A New York court has determined that certificateholders in Article 77 proceedings may recover their attorney’s fees in “unique” cases where their efforts increase overall recoveries to the trust.
In a case involving the First Franklin Mortgage Loan Trust 2006-FF11, New York Supreme Court Justice Marcy S. Friedman considered a certificateholder’s request to recover attorney’s fees that it incurred in connection with a mortgage loan repurchase settlement. In the proceeding, Wells Fargo Bank, National Association sought instruction about the administration and distribution of a settlement payment. The settlement had previously been approved by the Court, and the certificateholder had taken an active role in those proceedings. The certificateholder sought over $500,000 in costs and expenses, claiming that its efforts were instrumental in preserving the trust’s claims and resulted in both the initial settlement offer of $25.6 million, and a second settlement offer worth an additional $14.288 million.
The certificateholder relied on the Restatement (Third) of Trusts in arguing that the court should use its equitable discretion in a trust instruction proceeding to award fees in connection with the certificateholder’s participation in the settlement approval proceeding. The certificateholder also relied on the “equitable common-fund doctrine” under which a litigant who recovers a common fund for the benefit of others “is entitled to a reasonable attorney’s fee from the fund as a whole.” The certificateholder finally cited cases in Minnesota where courts have authorized payment of fees and expenses in similar situations. See “Findings of Fact, Conclusions of Law and Order for Judgment” in In re Bear Stearns Mortgage Funding Trust 2006-SL1, No. 62-TR-CV-13-19 (Minn. Dist. Ct. Dec. 3, 2013); “Findings of Fact, Conclusions of Law and Order for Judgment” in In re SACO I Trust 2006-3 et al., No. 62-TR-CV-13-40 (Minn. Dist. Ct. Dec. 3, 2013); “Findings of Fact, Conclusions of Law, Directions and Order for Judgment” in In re J.P. Morgan Mortgage Acquisition Trust 2006-WMC3, No. 62-TR-CV-17-64 (Minn. Dist. Ct. Jan. 16, 2018); “Findings of Fact, Conclusions of Law, Directions and Order for Judgment” in In re J.P. Morgan Mortgage Acquisition Trust 2006-WMC4, No. 62-TR-CV-17-34 (Minn. Dist. Ct. Oct. 4, 2017). No interested person opposed the relief sought by the certificateholder.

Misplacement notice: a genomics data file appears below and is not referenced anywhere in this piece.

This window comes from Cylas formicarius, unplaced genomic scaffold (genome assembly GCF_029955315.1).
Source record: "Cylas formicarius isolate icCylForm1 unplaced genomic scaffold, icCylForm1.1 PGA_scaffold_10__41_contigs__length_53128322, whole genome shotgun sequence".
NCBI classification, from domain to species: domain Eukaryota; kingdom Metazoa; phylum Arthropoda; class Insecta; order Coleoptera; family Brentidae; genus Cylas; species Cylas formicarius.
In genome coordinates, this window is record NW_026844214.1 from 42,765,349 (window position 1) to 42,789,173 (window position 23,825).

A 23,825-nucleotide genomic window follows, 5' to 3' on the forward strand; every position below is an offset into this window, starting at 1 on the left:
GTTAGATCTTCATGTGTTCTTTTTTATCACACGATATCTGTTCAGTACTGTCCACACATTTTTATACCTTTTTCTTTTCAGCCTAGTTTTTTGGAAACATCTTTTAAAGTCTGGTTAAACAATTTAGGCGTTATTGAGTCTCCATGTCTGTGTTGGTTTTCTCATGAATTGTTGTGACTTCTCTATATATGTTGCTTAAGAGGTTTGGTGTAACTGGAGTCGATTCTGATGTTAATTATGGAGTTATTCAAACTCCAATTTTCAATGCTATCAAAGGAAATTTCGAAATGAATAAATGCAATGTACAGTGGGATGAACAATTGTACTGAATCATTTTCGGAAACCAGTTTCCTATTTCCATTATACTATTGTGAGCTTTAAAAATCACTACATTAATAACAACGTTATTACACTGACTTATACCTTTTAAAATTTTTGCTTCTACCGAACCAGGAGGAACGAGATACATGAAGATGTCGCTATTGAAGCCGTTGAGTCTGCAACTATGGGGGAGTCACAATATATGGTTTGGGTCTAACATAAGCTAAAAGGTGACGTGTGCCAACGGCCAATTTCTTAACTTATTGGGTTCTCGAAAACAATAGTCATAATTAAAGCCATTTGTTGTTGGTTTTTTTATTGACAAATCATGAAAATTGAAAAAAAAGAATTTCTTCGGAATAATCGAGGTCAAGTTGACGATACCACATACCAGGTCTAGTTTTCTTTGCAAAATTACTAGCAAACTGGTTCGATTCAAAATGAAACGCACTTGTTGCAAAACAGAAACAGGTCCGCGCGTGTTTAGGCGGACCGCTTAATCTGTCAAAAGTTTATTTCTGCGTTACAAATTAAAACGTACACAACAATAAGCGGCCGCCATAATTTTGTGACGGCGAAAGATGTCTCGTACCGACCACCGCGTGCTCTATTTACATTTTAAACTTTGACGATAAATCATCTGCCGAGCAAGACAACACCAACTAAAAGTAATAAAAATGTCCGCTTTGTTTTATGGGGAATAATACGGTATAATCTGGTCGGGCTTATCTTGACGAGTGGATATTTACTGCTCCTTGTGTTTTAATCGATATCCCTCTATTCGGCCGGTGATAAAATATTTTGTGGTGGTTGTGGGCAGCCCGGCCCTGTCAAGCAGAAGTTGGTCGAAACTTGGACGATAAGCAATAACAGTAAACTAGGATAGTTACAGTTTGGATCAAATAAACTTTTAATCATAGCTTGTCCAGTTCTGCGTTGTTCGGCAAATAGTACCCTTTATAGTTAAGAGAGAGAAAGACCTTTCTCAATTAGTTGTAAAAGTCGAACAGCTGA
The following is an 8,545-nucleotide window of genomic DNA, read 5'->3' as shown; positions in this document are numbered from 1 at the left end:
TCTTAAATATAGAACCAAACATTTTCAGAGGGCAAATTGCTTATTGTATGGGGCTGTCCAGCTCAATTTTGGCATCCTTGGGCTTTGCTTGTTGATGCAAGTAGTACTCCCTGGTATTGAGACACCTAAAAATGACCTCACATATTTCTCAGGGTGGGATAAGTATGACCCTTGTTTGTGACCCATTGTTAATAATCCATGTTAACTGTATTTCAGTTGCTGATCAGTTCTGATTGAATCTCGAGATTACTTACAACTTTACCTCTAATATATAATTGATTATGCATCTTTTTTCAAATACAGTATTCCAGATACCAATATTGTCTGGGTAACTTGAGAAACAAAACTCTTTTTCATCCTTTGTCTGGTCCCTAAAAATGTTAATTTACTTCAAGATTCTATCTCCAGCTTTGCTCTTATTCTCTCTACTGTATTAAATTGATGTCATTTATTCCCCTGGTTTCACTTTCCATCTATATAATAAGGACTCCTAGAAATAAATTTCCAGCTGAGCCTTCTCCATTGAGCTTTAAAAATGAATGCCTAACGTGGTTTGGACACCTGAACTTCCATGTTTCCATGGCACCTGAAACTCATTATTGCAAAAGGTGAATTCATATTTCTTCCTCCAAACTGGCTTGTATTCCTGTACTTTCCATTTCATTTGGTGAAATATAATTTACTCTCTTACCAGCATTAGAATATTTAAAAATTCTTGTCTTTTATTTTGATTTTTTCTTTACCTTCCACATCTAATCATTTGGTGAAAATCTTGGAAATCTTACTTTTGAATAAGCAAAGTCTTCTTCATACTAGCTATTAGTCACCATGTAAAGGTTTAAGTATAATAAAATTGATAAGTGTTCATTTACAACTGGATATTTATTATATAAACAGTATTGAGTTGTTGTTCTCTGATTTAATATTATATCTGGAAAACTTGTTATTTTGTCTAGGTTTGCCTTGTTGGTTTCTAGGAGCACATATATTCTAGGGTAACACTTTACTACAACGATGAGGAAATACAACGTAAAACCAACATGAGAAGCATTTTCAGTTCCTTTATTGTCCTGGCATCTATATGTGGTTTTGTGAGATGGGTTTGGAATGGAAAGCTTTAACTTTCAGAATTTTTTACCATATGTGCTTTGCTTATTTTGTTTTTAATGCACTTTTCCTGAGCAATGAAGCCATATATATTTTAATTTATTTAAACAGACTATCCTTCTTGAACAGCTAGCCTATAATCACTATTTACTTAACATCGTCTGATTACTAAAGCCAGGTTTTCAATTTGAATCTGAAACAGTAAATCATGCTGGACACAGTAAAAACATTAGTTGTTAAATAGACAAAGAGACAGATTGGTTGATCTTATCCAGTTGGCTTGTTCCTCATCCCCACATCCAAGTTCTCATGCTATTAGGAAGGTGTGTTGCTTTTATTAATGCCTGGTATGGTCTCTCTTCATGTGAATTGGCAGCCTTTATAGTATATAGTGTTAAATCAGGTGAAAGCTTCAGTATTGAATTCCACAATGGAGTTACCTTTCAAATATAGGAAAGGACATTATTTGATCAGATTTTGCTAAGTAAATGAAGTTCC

In granting the requested relief, the Court found that the certificateholder’s “substantial contribution” to the settlement supported an equitable award of the certificateholder’s reasonable attorney’s fees and expenses, finding the certificateholder’s actions to be a “but for cause of” both the initial settlement offer and the later decision to substantially increase that offer. In reaching its conclusion, the Court emphasized that it did not find “that it is generally appropriate to reimburse an interested person for fees and expenses incurred in appearing and participating in an Article 77 proceeding.” Here, however, the Court found that such an award was appropriate given the “unique factual circumstances” as to the certificateholder’s “role in procuring the settlement offer ultimately approved by the Court.”